A bit spritzy and reduced at first, then sour berries, slate and developing clay and animale notes. Light and fluid on the palate. Airframe tannins and bright acidity provide some structure and faint minerals some depth but this is mainly about the pure fruit. Lip-smacking, sweet and sour finish. Light-bodied almost to the point of lacking substance and yet refreshing and ultra-drinkable, this ethereal wine was a hit with several around the table, despite its high price. (Buy again? Gladly.)
Côtes du Forez 2014, La Volcanique, Cave Verdier-Logel ($21.80, private import, 12 bottles/case)
Based in Marcilly-le-Châtel, the certified organic 17-hectare estate grows Gamay and a little Pinot Gris and Viognier. This cuvée is 100% Gamay from old vines rooted in basalt soil. Manually harvested. Macerated 21 days at around 20°C. Fermented with indigenous yeasts. Lightly filtered (earth filters) before bottling. 12% ABV. Quebec agent: La QV/Insolite.
Sappy in the way of a good Beaujolais, though the red berries are a little candied and shot through with some greenness. Supple and tasty. Juicy fruit and sustained acidity play against a schisty backdrop while the tannins turn a little bitey on the sustained finish. Finely balanced yet appealingly rustic. To my surprise, this didn’t create the same sensation that the 2013 did (different contexts?). (Buy again? Yes.)
Quebec 2012, Pinot Noir Réserve, Domaine les Brome ($26.00, 12685879)
100% Pinot Noir according to the winery’s website (SAQ.com says the wine contains 7% Maréchal Foch). Macerated and fermented in stainless steel tanks. Matured 12 months in oak barrels. Reducing sugar: 1.9%. 12% ABV. Quebec agent: Univins.
A nose that tasters described as “electrical fire,” “cordite” and simply “weird.” Reactions to the taste were similar, “copper penny” being the one I noted. The not very pinot-ish fruit is brightened by good acidity but deflated by saggy tannins and muddied by extraneous flavours. Odd-tasting finish. I’m hoping ours was an off bottle. (Buy again? Unlikely.)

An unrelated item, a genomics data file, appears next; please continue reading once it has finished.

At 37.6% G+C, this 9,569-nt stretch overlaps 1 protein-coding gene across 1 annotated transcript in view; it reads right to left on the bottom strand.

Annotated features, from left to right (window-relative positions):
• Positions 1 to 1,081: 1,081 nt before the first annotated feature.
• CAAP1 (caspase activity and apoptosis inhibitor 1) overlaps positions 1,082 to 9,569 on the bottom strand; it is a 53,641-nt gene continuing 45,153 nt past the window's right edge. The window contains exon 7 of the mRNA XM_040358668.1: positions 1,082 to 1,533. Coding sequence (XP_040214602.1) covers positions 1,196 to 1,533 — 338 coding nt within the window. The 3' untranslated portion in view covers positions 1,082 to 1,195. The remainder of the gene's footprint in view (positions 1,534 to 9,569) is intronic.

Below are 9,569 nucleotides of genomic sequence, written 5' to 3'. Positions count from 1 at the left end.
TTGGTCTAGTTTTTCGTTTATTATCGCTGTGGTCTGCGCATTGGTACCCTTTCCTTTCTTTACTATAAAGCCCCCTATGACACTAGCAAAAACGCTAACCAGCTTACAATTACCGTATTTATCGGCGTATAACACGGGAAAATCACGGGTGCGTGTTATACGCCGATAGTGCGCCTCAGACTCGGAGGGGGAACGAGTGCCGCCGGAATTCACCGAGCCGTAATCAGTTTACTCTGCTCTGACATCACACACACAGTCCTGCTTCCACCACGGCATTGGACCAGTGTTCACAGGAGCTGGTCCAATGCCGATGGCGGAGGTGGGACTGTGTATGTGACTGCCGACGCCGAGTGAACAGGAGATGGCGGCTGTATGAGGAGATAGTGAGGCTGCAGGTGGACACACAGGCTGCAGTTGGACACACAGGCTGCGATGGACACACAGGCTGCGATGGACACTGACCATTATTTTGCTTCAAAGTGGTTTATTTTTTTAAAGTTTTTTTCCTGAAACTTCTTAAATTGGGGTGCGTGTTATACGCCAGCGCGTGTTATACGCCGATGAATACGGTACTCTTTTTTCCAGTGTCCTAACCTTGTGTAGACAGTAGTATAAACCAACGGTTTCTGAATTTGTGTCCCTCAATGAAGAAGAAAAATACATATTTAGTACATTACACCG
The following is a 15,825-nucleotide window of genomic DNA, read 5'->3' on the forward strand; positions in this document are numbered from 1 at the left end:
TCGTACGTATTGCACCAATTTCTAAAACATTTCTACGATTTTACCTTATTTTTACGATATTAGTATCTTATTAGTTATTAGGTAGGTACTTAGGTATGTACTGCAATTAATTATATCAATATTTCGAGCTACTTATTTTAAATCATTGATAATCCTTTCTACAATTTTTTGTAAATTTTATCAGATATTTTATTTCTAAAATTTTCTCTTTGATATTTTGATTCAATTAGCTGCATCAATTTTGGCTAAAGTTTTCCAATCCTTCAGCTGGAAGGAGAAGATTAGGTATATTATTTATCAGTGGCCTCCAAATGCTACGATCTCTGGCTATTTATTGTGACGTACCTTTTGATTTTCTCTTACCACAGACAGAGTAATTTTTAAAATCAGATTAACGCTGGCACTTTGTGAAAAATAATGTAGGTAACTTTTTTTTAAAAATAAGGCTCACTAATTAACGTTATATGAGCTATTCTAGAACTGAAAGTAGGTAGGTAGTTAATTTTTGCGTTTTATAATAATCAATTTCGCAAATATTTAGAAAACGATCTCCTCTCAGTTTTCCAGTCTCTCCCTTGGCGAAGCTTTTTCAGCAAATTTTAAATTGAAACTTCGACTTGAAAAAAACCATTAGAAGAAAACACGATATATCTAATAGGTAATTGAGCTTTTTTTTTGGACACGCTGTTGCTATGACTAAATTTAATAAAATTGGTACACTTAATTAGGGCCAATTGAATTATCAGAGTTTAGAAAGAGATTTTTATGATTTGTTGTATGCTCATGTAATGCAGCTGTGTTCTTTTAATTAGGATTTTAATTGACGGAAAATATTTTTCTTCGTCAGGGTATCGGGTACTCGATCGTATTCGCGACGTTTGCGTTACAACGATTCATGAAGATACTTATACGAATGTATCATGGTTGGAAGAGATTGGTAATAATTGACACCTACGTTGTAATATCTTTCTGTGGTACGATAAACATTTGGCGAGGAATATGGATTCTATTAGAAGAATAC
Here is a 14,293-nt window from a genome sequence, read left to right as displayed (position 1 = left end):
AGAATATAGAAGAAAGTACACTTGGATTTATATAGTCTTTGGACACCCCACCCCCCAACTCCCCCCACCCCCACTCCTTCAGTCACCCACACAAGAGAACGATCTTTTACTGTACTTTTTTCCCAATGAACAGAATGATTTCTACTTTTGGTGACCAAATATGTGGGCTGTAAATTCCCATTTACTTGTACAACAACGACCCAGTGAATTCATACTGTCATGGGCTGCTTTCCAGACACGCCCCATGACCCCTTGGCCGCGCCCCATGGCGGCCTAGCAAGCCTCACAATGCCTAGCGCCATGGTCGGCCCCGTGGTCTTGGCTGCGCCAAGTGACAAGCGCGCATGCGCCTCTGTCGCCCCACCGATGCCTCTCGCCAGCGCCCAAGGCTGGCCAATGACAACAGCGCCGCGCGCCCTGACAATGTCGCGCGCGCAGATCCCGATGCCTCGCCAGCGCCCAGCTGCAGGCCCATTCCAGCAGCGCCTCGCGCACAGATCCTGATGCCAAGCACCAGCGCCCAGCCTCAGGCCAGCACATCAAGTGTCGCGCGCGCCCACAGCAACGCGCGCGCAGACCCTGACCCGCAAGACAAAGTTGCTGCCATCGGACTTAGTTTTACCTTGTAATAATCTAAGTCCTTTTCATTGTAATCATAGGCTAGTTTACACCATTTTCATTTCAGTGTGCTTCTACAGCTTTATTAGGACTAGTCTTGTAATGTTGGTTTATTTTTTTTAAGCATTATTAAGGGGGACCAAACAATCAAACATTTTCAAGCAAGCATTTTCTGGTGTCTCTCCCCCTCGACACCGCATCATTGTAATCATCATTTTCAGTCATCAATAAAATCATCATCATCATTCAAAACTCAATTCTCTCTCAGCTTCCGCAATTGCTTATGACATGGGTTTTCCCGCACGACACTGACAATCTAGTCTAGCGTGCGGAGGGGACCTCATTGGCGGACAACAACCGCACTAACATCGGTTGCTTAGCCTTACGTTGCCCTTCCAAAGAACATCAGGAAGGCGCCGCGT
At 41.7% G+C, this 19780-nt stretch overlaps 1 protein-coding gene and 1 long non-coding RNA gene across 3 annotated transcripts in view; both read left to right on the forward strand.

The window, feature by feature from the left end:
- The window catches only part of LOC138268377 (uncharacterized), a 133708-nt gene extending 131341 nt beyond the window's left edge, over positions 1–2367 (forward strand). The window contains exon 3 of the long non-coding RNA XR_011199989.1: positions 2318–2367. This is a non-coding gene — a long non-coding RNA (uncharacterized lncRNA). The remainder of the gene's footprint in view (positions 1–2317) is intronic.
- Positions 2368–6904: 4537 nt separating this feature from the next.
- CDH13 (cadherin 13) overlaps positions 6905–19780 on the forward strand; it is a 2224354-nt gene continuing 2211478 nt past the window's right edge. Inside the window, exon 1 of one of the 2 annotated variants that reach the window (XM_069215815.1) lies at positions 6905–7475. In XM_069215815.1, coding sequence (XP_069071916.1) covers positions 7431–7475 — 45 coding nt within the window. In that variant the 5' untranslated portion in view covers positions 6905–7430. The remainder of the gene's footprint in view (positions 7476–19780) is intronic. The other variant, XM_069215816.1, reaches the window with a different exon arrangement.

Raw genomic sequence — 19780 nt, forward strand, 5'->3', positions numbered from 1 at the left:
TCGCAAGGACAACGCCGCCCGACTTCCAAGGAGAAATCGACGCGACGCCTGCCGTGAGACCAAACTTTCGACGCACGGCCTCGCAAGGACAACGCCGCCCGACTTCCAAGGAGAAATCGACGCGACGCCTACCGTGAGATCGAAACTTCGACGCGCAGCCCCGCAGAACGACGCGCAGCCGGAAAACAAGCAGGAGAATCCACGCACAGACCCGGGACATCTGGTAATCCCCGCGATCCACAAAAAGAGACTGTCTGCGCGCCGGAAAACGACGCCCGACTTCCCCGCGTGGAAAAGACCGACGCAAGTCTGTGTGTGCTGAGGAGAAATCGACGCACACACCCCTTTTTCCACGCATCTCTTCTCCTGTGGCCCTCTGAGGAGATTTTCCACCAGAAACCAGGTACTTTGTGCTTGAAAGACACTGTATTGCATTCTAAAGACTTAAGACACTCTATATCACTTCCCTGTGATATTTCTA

This flight was built around the Trollinger and the other two wines were chosen in the hope that they might be close to its light body. Neither was. In fact, I’ve encountered only one wine recently that is: Domaine de la Pinte’s 2012 Arbois “Poulsard de l’ami Karl,” which we tasted back in October.
MWG November 12th tasting: flight 4 of 6
Anne Paillet is married to Greg Leclerc. In 2010, she decided to abandon her corporate career and become a natural winemaker. Wanting to make wines different from Leclerc’s, she has leased 2.5 hectares of biodynamically farmed vines from Languedoc winemaker Christophe Beau (Domaine Beauthorey in the Pic Saint-Loup region). Harvesting is manual and the grapes are vinified naturally, in concrete tanks with no added anything, in the Languedoc. Wanting to make wines different from your everyday Languedocs, she transports the just-fermented juice to Leclerc’s cellars in the Loire for malolactic fermentation, maturation, blending and bottling with no fining, filtering or added sulphur.
Depending on the date on which the wine leaves the Languedoc, it is labelled Coteaux du Languedoc or Vin de France. To avoid red tape and confusion, Paillet is reportedly planning to opt exclusively for the Vin de France designation in future vintages.